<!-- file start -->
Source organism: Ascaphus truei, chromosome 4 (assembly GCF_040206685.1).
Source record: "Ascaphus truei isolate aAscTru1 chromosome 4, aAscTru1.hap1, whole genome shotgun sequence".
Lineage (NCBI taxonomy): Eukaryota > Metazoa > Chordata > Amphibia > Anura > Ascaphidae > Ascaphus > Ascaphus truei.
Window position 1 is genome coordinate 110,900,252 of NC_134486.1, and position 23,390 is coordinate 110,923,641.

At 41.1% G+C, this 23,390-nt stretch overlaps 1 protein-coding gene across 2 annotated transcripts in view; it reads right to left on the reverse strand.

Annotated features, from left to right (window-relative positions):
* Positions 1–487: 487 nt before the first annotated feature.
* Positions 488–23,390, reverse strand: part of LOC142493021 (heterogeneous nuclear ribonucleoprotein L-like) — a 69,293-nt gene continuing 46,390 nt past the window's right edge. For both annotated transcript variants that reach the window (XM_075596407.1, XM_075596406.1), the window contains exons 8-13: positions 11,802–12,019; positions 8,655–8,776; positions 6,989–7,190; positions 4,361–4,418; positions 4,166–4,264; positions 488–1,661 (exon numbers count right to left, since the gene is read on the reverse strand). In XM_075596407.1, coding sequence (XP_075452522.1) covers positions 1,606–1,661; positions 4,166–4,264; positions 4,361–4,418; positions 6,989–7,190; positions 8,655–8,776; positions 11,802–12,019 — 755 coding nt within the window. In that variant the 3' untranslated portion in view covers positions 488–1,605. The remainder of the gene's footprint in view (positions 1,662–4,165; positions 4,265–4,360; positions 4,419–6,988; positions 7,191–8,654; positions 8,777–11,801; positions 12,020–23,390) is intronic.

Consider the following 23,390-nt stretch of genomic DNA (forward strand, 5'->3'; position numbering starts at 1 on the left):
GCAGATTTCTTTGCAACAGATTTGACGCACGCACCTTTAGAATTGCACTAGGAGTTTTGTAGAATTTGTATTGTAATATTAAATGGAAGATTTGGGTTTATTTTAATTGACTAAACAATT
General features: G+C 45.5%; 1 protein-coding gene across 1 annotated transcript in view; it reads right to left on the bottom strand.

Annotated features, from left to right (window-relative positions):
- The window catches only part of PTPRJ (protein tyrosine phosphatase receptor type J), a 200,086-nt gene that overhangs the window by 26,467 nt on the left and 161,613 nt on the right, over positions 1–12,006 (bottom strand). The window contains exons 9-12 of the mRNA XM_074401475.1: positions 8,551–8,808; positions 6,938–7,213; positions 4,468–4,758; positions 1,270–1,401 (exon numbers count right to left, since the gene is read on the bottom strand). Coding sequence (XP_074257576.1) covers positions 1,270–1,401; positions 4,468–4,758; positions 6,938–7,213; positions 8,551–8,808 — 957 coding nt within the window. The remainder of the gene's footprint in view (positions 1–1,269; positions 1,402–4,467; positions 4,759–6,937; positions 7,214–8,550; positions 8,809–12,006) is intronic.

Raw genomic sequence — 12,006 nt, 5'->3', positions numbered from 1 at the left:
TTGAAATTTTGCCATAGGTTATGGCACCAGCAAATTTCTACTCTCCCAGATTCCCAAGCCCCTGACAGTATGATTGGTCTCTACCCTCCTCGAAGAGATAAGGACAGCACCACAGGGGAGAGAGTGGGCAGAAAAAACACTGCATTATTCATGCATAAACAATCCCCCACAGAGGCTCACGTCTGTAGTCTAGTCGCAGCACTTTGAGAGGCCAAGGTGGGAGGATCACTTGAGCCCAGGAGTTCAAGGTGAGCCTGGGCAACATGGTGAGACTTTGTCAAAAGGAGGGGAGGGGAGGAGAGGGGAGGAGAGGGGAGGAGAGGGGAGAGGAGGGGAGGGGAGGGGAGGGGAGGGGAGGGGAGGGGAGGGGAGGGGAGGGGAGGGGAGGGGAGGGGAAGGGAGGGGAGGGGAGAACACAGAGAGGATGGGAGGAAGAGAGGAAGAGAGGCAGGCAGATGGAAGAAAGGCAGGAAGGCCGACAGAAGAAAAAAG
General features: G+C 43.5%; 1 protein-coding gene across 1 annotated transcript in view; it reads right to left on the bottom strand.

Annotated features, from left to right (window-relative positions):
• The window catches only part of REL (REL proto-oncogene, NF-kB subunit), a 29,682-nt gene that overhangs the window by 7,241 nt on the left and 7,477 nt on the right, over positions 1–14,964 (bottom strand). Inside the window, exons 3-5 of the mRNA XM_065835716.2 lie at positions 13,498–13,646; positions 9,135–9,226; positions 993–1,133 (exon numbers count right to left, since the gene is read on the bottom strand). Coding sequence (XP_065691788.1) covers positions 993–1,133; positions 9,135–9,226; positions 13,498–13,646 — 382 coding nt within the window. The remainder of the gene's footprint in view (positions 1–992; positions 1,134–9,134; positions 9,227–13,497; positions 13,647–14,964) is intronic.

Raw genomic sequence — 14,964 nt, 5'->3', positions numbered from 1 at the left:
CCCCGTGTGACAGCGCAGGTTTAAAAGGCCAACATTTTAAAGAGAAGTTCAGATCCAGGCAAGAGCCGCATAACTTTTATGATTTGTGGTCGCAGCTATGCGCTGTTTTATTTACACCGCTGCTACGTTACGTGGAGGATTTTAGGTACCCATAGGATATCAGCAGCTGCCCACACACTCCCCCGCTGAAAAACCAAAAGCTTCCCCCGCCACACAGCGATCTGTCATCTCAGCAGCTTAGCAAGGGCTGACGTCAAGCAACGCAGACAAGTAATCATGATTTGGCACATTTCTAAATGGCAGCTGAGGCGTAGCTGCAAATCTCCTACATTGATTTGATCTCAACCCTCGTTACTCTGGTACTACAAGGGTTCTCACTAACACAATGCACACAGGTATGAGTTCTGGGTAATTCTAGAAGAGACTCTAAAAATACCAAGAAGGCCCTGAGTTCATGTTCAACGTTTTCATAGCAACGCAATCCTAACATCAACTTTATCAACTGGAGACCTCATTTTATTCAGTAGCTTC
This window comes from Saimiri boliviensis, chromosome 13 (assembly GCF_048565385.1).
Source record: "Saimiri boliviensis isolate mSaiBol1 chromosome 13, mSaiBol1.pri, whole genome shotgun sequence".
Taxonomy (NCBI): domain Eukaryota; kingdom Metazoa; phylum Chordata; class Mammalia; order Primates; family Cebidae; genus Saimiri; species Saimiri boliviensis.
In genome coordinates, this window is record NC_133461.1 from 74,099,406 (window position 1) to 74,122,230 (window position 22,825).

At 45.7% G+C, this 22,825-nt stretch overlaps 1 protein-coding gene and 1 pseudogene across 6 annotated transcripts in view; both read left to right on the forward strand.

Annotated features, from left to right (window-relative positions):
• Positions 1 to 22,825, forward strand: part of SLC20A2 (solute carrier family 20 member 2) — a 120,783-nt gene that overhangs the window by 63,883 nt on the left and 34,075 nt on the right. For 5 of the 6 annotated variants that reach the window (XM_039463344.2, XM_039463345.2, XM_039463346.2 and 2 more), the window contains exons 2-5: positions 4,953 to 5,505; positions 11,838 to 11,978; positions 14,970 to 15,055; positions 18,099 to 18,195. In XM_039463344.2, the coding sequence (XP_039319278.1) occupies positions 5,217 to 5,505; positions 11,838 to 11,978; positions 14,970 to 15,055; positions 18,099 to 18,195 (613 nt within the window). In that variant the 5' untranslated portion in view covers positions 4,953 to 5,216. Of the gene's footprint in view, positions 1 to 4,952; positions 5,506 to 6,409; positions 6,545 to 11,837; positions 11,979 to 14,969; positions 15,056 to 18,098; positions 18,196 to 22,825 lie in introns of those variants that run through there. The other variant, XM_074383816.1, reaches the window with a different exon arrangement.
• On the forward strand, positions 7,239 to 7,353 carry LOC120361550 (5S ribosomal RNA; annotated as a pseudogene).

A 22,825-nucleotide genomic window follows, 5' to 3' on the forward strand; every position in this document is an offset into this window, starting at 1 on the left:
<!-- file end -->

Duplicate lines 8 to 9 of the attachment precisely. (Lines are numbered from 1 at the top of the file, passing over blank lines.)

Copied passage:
* Positions 488–23,390, reverse strand: part of LOC142493021 (heterogeneous nuclear ribonucleoprotein L-like) — a 69,293-nt gene continuing 46,390 nt past the window's right edge. For both annotated transcript variants that reach the window (XM_075596407.1, XM_075596406.1), the window contains exons 8-13: positions 11,802–12,019; positions 8,655–8,776; positions 6,989–7,190; positions 4,361–4,418; positions 4,166–4,264; positions 488–1,661 (exon numbers count right to left, since the gene is read on the reverse strand). In XM_075596407.1, coding sequence (XP_075452522.1) covers positions 1,606–1,661; positions 4,166–4,264; positions 4,361–4,418; positions 6,989–7,190; positions 8,655–8,776; positions 11,802–12,019 — 755 coding nt within the window. In that variant the 3' untranslated portion in view covers positions 488–1,605. The remainder of the gene's footprint in view (positions 1,662–4,165; positions 4,265–4,360; positions 4,419–6,988; positions 7,191–8,654; positions 8,777–11,801; positions 12,020–23,390) is intronic.

Consider the following 23,390-nt stretch of genomic DNA (forward strand, 5'->3'; position numbering starts at 1 on the left):